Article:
Malcom's Head Hike Today
The word “genius” in the modern sense, after all, originates in the Latin phrase genius loci — “the spirit of a place. So Fair Isle is/has a genius! It's a great place to get lost.Huh?
The question then is how to get lost. Never to get lost is not to live, not to know how to get lost brings you to destruction, and somewhere in the terra incognita in between lies a life of discovery.
There is a quote all who wander are not lost- but The things we want are life-changing and we don’t know or only think we know what is on the other side of that change… Never to get lost is not to live. Leave the door open for the unknown, the door into the dark. That’s where the most important things come from, where you yourself came from, and where you will go.
An adventure is nothing more than bad planning- this act of orienting ourselves — to the moment, to the world, to our own selves — is perhaps the most elusive art of all, and our attempts to master it often leave us fumbling, frustrated, discombobulated. And yet therein lies our greatest capacity for growth and self-transcendence.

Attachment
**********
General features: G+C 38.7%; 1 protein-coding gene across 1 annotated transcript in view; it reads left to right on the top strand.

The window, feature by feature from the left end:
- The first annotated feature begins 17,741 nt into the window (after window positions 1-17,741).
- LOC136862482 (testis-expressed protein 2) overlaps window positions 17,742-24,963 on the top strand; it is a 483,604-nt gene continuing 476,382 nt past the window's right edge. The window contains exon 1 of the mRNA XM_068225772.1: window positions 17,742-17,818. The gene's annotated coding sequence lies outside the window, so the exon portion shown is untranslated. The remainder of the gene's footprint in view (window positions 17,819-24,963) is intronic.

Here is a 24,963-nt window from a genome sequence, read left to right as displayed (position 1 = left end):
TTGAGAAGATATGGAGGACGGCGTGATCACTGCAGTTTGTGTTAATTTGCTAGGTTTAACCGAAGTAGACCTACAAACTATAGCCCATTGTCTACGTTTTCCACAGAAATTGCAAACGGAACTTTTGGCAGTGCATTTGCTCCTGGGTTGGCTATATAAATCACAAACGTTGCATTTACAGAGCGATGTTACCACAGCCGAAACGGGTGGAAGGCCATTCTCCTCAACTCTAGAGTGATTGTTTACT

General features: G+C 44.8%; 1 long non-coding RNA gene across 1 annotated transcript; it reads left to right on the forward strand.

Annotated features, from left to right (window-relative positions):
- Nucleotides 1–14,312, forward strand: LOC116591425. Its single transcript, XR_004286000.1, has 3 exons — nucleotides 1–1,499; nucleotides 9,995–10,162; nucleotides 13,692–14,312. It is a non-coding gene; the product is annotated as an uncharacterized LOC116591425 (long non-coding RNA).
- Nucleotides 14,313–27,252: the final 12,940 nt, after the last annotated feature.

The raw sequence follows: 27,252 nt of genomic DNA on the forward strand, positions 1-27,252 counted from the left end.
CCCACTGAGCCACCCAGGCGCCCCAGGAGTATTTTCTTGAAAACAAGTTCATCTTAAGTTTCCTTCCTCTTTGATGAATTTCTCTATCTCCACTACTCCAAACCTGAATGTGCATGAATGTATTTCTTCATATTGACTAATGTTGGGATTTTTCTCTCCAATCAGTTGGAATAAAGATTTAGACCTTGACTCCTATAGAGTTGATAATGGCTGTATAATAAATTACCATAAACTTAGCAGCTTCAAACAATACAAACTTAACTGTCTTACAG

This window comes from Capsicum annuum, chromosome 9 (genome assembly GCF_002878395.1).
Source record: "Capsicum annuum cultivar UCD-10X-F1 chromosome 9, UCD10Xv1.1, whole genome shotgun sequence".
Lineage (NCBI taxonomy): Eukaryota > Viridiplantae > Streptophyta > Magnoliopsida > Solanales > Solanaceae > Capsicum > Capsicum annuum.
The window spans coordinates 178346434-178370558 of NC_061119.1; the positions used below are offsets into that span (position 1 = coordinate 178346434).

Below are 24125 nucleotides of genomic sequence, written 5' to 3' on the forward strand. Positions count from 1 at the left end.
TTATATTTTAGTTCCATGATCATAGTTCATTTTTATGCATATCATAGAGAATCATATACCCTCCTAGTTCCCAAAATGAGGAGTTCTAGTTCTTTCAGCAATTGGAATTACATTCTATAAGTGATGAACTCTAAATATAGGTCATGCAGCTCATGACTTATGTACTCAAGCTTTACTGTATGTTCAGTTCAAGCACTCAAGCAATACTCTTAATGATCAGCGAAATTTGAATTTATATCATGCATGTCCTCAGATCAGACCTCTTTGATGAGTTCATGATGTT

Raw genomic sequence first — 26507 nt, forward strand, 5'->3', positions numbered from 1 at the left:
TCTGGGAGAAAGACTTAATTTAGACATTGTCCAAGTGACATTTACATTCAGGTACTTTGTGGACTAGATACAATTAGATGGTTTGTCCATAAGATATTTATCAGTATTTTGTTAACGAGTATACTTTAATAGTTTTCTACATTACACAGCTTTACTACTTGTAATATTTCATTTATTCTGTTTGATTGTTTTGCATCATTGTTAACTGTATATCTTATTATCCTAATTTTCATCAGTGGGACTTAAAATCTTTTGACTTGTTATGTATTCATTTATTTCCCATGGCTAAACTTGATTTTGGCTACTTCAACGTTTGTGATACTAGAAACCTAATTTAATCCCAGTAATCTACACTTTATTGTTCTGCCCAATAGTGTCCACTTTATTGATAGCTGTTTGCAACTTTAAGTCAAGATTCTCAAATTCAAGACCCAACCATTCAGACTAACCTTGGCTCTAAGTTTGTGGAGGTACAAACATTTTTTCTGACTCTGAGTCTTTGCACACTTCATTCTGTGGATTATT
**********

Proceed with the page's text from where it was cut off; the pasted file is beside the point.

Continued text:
How do you go about finding that thing, that currently is without a present knowing to you .
Basically, embracing uncertainty and doubt- Be patient toward all that is unsolved in your heart and to try to love the questions themselves like locked rooms and like books that are written in a very foreign tongue.
Don’t fight it: The word “lost” comes from the Old Norse los, meaning the disbanding of an army, and this origin suggests soldiers falling out of formation to go home, a truce with the wide world. I worry now that many people never disband their armies, never go beyond what they know. Advertising, alarmist news, technology, incessant busyness, and the design of public and private space conspire to make it so.QUOTES:
Do not now seek the answers, which cannot be given you because you would not be able to live them. And the point is, to live everything. Live the questions now. Perhaps you will then gradually, without noticing it, live along some distant day into the answer.
Scientists too, as J. Robert Oppenheimer once remarked, “live always at the ‘edge of mystery’ — the boundary of the unknown.” But they transform the unknown into the known, haul it in like fishermen; artists get you out into that dark sea.
How do you calculate upon the unforeseen? It seems to be an art of recognizing the role of the unforeseen, of keeping your balance amid surprises, of collaborating with chance, of recognizing that there are some essential mysteries in the world and thereby a limit to calculation, to plan, to control. To calculate on the unforeseen is perhaps exactly the paradoxical operation that life most requires of us.
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